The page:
On an enjoyable road trip from Bangkok to Koh Tao island on the South West of Thailand, the highlight of the trip was not the turqouise ocean, delightful those waters were, or the pale sand beaches; the highlight was an unexpected appearannce of a Slow Loris emerging from the jungle. I won’t give the exact location of my sighting on these pages, due to the unfortunate trafficking of these elusive cherub faced, primates. My sighting was at night, when travelers had departed this unexpected sanctuary.
At first I thought a cat was bending branches infront of our parked car, though when head lamps instantly flashed on the copse of tropical rainforest, ahead, I had to double take the scene. Of long limbs a sloth like creature dangled from a head high branch and looked straight at me with its little eyes, patched with dark brown shading. Not scary, extremely cute.
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An Unexpected Surprise of Seeing a Greater slow loris
I reached for my phone and clicked a photo then fumbled to try to get the video camera working. The cute creature knew it had been spotted and in its fastest escape crawled away at glacial speed hand over fist along a branch, deeper into the under growth. With my chest heaving, I checked my phone to replay the film; it seems I had been uselessly thumb printing the wrong part of the touch screen; there was no film. Below is the only photo I captured of what I now believe was a Greater slow loris.
As one of the most endangered primates in the world, the Greater slow loris (Nycticebus coucang) is on the brink of extinction. Found in the forests of Indonesia, Vietnam, and Cambodia, these gentle creatures are nocturnal and arboreal, meaning they live in trees. They are also one of the only venomous mammals in the world, thanks to a toxin in their elbow glands that they mix with their saliva to create a deadly weapon. The Greater slow loris is a victim of the illegal pet trade, as well as habitat loss due to deforestation. NGOs and conservationists are working tirelessly to protect these animals, but much more needs to be done to save them from extinction.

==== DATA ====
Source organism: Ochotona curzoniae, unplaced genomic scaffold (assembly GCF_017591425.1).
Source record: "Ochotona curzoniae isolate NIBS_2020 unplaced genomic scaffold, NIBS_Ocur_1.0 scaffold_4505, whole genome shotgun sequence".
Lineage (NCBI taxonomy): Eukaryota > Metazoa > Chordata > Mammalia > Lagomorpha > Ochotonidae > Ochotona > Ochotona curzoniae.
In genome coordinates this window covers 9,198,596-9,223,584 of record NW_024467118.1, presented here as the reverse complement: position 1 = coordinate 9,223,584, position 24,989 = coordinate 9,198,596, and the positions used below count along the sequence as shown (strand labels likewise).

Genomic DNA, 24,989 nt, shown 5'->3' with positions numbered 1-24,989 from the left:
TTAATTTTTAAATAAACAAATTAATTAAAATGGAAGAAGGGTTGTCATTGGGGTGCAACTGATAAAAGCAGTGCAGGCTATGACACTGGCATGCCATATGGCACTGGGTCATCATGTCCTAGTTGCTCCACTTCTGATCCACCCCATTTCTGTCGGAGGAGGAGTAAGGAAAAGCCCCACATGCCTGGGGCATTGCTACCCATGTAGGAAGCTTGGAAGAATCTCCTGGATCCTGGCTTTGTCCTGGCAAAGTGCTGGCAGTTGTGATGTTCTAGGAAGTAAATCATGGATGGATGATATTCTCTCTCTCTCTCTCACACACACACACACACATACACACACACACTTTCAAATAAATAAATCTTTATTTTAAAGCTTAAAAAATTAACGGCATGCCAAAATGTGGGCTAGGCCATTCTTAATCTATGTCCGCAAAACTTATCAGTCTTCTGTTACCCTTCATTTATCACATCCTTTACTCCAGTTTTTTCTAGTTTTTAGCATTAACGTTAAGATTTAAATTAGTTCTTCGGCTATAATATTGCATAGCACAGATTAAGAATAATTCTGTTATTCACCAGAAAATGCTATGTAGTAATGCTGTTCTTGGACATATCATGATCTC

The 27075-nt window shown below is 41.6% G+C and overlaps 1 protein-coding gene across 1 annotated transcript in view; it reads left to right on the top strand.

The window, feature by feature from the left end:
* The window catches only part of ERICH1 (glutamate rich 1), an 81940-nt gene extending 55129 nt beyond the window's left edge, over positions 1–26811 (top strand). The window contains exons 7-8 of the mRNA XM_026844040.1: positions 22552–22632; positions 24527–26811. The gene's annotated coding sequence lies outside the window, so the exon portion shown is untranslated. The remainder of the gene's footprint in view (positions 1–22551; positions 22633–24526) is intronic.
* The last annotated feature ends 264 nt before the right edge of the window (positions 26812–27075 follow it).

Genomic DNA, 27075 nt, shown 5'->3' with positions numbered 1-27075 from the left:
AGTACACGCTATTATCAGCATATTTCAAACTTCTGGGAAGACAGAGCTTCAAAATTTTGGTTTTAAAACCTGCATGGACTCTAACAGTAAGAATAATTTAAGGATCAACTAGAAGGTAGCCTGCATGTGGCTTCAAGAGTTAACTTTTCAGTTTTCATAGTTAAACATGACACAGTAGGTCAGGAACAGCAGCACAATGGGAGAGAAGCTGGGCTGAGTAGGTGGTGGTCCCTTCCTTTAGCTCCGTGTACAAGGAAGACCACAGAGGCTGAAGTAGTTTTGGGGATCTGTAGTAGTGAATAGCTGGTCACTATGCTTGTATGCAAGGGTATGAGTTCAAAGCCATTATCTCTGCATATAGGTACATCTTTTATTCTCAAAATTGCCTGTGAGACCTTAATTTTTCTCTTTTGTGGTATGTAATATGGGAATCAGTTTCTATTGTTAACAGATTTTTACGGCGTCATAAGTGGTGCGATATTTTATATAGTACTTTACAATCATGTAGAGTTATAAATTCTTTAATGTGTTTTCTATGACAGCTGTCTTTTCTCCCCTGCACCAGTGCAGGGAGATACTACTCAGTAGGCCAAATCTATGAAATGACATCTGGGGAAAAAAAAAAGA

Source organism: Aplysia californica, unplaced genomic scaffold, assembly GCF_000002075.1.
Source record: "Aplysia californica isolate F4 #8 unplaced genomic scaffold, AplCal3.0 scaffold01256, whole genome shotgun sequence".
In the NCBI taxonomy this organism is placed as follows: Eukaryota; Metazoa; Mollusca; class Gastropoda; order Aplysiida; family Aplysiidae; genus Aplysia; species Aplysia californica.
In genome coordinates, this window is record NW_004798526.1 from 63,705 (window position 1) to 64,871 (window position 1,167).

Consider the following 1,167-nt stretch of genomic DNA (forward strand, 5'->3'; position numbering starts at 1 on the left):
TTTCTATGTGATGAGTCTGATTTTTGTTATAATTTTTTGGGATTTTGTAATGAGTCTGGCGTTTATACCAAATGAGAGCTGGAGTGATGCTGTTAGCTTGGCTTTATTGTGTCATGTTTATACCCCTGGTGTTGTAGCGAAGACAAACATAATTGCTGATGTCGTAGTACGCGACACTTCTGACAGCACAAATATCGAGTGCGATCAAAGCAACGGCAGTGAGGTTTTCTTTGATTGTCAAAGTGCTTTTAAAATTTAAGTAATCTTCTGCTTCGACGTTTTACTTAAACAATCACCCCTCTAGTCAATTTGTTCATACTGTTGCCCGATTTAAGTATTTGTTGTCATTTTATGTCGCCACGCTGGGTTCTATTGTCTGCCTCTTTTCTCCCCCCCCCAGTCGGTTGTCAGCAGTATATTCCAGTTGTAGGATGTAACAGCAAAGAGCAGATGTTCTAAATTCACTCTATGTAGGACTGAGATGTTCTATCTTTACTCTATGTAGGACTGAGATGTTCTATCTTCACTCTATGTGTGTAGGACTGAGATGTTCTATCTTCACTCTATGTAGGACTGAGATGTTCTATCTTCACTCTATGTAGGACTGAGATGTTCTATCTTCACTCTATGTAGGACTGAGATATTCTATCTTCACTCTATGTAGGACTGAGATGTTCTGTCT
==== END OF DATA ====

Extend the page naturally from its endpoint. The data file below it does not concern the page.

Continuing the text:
The Greater slow loris is a Primate With Unique Skills
The Greater slow loris (Nycticebus coucang) is a primate closely related to lemurs, bushbabies, and tarsiers. It is the largest member of the genus Nycticebus, and is native to Indonesia, Malaysia, Vietnam and parts of Thailand.
Greater slow lorises have a body that is covered in soft, thick fur. They have large eyes that help them to see in the dark, and a long tail that they use to balance themselves as they move through the trees. They have sharp claws that they use to climb, and to hold on to their prey.
Greater slow lorises eat a lot of different things, including insects, small mammals, and even other lorises! They use their long, sticky tongue to catch their prey, and their sharp teeth to bite it.
This bush baby looking mammal has a body length of up to 35 cm (14 in), and a tail length of up to 10 cm (4 in). It is a stocky animal with a round head, small ears, and large, round eyes. The fur is brown or reddish-brown, with a lighter-colored patch around the eyes. Their cureness, however, has led to it being sought after by traffickers.